AP Testing Changes Worry Staff, Students


By Sarah Waters, News Editor and Academics Editor

When the College Board, the organization responsible for the AP Program and the SAT, announced on March 20 that all AP testing for the 2019-2020 school year would take place online, District 219 students and staff were discouraged.

The exams, which are academically rigorous and last upwards of three hours, will now last just 45 minutes. Usually completed on paper, students will now access the exams at home on any Internet-capable device. Acknowledging that many schools’ instructional time may have been cut short by unprecedented school closures, the College Board announced that end-of-the-year content would be omitted from the exams.

The sudden reduction in both the tests’ academic content and time commitment disappointed AP English Literature and Composition teacher Tamara Jaffe-Notier, who warned that the tests’ abbreviation might cheapen the idea of college-level content.

“Of course, the compromise measures are not ideal,” Jaffe-Notier said. “I think the best thing to do would be to absolutely cancel the AP exams for this spring and refund testees their money. A pandemic has widespread consequences, and it looks like one of the consequences is that our academic institutions are agreeing that ‘college-level work’ can be watered down. I think that’s a bad choice.”

The 45-minute exam, according to some AP students, is far too little time to take such a consequential test. Seniors, some of whom have taken AP exams in the past, are concerned that the new format could meaningfully change their scores.

“I think it’s unfair that students have prepped for a specific exam for the entire year and now have to change their strategy,” senior Amani Laliwala, who is taking the AP English Literature, AP French, AP Chemistry, and AP Calculus BC exams, said. “I understand that College Board had to make tough decisions, but I would have preferred the 3-hour test—that’s what we’d prepped for.”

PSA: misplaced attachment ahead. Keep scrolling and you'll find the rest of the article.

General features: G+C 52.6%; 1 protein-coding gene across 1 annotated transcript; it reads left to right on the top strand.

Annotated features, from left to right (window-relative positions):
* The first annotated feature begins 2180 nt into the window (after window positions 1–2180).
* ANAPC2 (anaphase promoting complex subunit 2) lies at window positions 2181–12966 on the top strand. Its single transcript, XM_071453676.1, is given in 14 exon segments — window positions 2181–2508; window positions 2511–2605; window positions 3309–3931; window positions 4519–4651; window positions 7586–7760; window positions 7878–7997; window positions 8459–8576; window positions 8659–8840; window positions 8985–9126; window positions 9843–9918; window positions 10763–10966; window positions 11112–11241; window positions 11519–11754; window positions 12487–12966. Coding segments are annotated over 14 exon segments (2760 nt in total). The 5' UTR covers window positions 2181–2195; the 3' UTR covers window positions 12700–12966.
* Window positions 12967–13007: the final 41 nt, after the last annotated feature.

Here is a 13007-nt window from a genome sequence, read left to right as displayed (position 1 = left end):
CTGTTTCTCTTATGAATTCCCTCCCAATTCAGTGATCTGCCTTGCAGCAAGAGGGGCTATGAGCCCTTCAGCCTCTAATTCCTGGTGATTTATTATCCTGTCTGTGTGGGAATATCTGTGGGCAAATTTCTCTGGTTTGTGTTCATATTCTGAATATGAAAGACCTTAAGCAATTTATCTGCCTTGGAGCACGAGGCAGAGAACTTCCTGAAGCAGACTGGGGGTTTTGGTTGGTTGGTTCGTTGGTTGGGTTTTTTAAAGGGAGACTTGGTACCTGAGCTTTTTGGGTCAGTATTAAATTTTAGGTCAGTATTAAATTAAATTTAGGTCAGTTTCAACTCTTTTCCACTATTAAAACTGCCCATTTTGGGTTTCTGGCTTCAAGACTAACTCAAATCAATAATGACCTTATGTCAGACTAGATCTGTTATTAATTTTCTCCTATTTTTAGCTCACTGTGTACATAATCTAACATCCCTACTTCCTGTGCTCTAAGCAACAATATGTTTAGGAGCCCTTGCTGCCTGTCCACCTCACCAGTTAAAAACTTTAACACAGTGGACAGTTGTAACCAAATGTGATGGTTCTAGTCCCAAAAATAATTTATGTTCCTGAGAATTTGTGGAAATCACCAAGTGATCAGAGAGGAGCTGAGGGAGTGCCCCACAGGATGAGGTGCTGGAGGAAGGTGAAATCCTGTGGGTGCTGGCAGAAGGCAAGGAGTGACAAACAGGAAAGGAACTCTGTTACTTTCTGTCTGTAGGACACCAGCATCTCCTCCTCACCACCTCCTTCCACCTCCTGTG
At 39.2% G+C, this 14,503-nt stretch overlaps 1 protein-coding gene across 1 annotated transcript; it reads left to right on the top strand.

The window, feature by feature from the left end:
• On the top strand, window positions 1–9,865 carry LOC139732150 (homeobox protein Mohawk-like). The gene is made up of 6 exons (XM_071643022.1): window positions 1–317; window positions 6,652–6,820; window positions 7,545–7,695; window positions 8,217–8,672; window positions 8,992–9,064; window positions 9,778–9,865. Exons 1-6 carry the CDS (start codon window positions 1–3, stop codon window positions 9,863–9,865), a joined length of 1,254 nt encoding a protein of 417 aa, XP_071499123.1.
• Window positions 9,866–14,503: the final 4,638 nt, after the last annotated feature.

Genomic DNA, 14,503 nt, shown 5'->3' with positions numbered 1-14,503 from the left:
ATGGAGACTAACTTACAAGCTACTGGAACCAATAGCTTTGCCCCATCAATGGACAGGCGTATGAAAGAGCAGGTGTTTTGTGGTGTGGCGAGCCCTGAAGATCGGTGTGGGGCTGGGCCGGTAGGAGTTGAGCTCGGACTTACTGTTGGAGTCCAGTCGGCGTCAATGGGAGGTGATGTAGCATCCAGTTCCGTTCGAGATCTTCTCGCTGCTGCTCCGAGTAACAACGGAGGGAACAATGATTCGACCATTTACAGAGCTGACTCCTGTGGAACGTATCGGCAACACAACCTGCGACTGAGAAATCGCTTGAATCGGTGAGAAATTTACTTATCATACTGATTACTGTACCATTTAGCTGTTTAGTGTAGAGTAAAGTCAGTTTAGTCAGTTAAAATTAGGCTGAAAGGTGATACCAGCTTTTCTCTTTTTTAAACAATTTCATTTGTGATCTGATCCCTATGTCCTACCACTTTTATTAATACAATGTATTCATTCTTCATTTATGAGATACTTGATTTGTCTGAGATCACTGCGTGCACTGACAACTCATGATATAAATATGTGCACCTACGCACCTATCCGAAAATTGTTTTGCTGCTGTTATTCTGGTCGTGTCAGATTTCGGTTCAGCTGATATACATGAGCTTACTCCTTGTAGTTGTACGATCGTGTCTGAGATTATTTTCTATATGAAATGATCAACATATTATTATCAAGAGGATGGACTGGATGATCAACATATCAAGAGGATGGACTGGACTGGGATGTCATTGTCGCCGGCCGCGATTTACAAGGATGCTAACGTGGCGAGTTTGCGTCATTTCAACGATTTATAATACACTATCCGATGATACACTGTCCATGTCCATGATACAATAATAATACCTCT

“I understand why the College Board had to stop in-person testing, but I wish they made the test longer than 45 minutes of free response. There’s not much room to make mistakes,” senior Christian Mancino, who is taking the AP Calculus BC, AP Computer Science A, and AP U.S. Government and Politics exams, said. “I’m worried that if there’s a topic I don’t know well, it could sink my score; there’s only so many questions they can ask in such a tight timeframe.”

The new exam structure is also concerning from the organizational perspective. Dr. Antwan Babakhani, assistant principal for student services, said that while he approved of the College Board’s efforts, providing home exams could be an operational stumbling block.

“The way I see it, this is the College Board just trying to be ready to continue providing access and opportunity,” Babakhani said. “My only concern is the operationalization of homebound AP exams for 940 students, some with multiple tests. What does that mean?”

Babakhani also outlined concomitant concerns, such as the potential difficulties in communicating with families, organizing refunds for students who ask, and ensuring technological support for students who need it. The 45-minute exams, he said, would need to be made reliable and valid.

“Let’s be real, what’s stopping 2 or 3 students from one AP class coming together to take the exam in the same room? College Board is very, very strict about PSAT, SAT, and AP testing conditions, so I’m not sure what this means,” Babakhani said.